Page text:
"The jurisdiction and power of the State Industrial Commission under section 7296, supra, to review awards on the ground of a change in condition is limited. It is only authorized to end, diminish, or increase the compensation previously awarded. The word 'award' as used in section 7296, supra, authorizing the State Industrial Commission, upon its own motion or upon the application of any party in interest, on the ground of a change in condition, to at any time review any award, and on such review to make an award ending, diminishing, or increasing the compensation previously awarded, means the decision, determination, or judgment for money, hospitalization, crutches, or other compensation in favor of an employee, provided for in the Workmen's Compensation Act."

¶8 In support of this the court cites Ward v. Beatrice Creamery Co., 117 Okla. 31, 245 P. 570, and United States Fidelity & Guaranty Co. v. Industrial Commission, 115 Okla. 273, 244 P. 432, and further states:

"In the last-mentioned case, the commission ordered the respondent or the insurance carrier to pay all medical expenses incurred by the claimant as a result of said accident. Commissioner Jones, in the opinion approved by this court, says:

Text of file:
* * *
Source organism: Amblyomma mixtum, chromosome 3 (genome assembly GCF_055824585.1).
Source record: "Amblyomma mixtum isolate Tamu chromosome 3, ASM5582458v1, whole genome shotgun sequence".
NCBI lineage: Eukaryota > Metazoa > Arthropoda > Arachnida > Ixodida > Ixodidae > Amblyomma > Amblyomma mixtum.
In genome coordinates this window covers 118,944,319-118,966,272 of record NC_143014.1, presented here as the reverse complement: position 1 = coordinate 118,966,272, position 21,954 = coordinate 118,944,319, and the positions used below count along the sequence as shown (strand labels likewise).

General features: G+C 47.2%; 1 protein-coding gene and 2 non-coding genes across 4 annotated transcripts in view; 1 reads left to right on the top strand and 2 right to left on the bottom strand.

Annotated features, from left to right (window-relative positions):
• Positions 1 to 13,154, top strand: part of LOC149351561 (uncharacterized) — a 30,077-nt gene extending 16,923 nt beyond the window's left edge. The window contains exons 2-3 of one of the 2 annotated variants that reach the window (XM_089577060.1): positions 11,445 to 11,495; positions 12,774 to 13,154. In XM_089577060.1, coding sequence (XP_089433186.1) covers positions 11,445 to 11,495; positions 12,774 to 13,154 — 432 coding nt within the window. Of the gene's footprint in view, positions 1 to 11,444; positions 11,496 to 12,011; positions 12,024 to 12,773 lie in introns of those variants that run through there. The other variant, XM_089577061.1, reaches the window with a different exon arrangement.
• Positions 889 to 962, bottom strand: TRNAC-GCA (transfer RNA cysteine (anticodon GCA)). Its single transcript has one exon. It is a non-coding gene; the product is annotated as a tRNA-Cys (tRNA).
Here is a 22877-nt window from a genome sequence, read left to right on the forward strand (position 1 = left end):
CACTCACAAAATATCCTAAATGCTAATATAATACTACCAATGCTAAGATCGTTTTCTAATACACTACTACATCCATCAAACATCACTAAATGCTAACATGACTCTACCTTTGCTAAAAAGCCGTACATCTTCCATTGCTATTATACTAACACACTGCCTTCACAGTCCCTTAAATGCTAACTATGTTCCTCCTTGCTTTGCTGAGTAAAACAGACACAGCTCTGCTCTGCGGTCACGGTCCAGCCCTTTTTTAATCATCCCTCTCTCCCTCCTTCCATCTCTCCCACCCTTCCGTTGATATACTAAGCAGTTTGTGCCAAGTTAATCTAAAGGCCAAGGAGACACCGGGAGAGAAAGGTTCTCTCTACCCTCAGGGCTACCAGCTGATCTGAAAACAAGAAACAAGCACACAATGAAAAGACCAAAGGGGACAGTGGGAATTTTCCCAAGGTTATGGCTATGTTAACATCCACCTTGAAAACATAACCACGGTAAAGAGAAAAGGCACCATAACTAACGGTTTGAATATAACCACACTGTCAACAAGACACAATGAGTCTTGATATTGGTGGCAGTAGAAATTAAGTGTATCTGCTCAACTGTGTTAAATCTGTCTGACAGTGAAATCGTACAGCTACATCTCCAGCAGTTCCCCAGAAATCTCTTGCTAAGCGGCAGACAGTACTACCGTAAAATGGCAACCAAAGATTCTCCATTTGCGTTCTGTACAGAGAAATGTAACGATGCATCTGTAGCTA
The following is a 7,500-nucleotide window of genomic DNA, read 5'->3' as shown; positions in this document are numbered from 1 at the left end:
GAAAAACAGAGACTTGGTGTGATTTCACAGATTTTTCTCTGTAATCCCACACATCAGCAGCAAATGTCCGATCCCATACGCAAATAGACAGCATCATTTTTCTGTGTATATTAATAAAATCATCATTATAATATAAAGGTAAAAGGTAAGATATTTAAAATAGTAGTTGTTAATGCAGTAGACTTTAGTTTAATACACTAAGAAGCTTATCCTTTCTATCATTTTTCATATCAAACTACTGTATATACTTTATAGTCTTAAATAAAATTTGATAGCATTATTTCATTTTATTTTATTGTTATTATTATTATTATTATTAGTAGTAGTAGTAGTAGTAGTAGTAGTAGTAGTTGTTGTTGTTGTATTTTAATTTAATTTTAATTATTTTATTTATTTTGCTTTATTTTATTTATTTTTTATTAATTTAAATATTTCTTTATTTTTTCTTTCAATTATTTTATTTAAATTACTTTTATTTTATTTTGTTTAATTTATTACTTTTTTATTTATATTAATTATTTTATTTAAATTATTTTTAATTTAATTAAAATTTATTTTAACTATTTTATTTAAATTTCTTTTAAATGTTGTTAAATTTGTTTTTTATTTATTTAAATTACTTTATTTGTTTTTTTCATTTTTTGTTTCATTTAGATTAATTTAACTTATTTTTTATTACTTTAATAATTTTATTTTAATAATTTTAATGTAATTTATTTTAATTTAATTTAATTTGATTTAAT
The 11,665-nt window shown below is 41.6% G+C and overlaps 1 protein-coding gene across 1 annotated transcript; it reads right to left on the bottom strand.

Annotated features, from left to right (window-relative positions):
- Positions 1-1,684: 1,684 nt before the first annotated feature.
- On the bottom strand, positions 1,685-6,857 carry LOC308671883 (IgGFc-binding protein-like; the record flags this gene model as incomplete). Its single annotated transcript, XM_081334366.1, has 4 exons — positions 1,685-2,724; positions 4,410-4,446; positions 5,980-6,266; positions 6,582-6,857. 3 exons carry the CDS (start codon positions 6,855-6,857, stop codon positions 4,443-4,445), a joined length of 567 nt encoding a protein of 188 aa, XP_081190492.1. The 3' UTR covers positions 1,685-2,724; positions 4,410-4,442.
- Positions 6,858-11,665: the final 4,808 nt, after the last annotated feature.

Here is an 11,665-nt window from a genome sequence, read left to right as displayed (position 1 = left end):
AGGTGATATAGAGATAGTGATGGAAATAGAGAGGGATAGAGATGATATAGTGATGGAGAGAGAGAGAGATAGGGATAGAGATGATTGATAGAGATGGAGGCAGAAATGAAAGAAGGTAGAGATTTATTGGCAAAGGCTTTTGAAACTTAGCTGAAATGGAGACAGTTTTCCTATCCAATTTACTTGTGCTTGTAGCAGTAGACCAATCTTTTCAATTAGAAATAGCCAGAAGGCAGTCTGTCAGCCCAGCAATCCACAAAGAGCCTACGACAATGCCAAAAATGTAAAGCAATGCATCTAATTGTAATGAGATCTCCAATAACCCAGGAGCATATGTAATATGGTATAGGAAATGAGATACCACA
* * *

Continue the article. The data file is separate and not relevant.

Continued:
" 'The commission on this hearing found that the claimant was injured while in the employ of the respondent and in the course of his employment, but further found that he had "lost no time" by reason of the injury, and made an award requiring respondent or insurance carrier to pay all medical expenses.'

"So it will be seen that the State Industrial Commission had made an award for medical care, and an award having been made, it might be increased, on the ground of a change in condition, but in Ward v. Beatrice Creamery Co., supra, no award having been made, there was nothing to end, diminish or increase."

¶9 The foregoing authorities and other authorities cited in these cases hold adversely to petitioners' contention under their second proposition.

¶10 The petitioners in their third proposition contend that the evidence did not establish nor did the commission find a change of condition, and such proof and finding is jurisdictional.

¶11 The question here raised was decided adversely to the contention of petitioners in the case of United States Fidelity & Guraranty Co. v. State Industrial Commission, supra, the situation in that case being almost identical with that of the case at bar. In that case this court held that the commission had continuing jurisdiction, and further held, as stated in paragraph 2 of the syllabus, as follows: